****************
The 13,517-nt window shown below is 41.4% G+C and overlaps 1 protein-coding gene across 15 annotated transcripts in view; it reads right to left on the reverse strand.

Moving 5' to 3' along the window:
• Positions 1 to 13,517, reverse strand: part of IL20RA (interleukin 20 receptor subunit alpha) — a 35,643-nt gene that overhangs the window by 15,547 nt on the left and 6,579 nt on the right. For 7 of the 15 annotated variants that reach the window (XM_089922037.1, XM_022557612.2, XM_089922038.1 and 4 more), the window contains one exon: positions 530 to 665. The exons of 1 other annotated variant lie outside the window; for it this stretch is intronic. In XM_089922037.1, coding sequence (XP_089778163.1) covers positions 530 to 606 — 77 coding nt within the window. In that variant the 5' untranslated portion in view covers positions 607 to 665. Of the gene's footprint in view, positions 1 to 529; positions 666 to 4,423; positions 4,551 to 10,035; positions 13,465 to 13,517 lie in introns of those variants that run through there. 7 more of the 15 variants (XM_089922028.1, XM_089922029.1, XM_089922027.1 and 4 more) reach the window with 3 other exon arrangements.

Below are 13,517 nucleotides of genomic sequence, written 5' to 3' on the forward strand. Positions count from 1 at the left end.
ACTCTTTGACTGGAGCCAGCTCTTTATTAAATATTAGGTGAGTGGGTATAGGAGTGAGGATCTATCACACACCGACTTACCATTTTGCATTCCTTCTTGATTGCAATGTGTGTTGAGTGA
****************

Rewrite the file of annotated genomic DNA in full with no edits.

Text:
The 13,517-nt window shown below is 41.4% G+C and overlaps 1 protein-coding gene across 15 annotated transcripts in view; it reads right to left on the reverse strand.

Moving 5' to 3' along the window:
• Positions 1 to 13,517, reverse strand: part of IL20RA (interleukin 20 receptor subunit alpha) — a 35,643-nt gene that overhangs the window by 15,547 nt on the left and 6,579 nt on the right. For 7 of the 15 annotated variants that reach the window (XM_089922037.1, XM_022557612.2, XM_089922038.1 and 4 more), the window contains one exon: positions 530 to 665. The exons of 1 other annotated variant lie outside the window; for it this stretch is intronic. In XM_089922037.1, coding sequence (XP_089778163.1) covers positions 530 to 606 — 77 coding nt within the window. In that variant the 5' untranslated portion in view covers positions 607 to 665. Of the gene's footprint in view, positions 1 to 529; positions 666 to 4,423; positions 4,551 to 10,035; positions 13,465 to 13,517 lie in introns of those variants that run through there. 7 more of the 15 variants (XM_089922028.1, XM_089922029.1, XM_089922027.1 and 4 more) reach the window with 3 other exon arrangements.

Below are 13,517 nucleotides of genomic sequence, written 5' to 3' on the forward strand. Positions count from 1 at the left end.
ACTCTTTGACTGGAGCCAGCTCTTTATTAAATATTAGGTGAGTGGGTATAGGAGTGAGGATCTATCACACACCGACTTACCATTTTGCATTCCTTCTTGATTGCAATGTGTGTTGAGTGA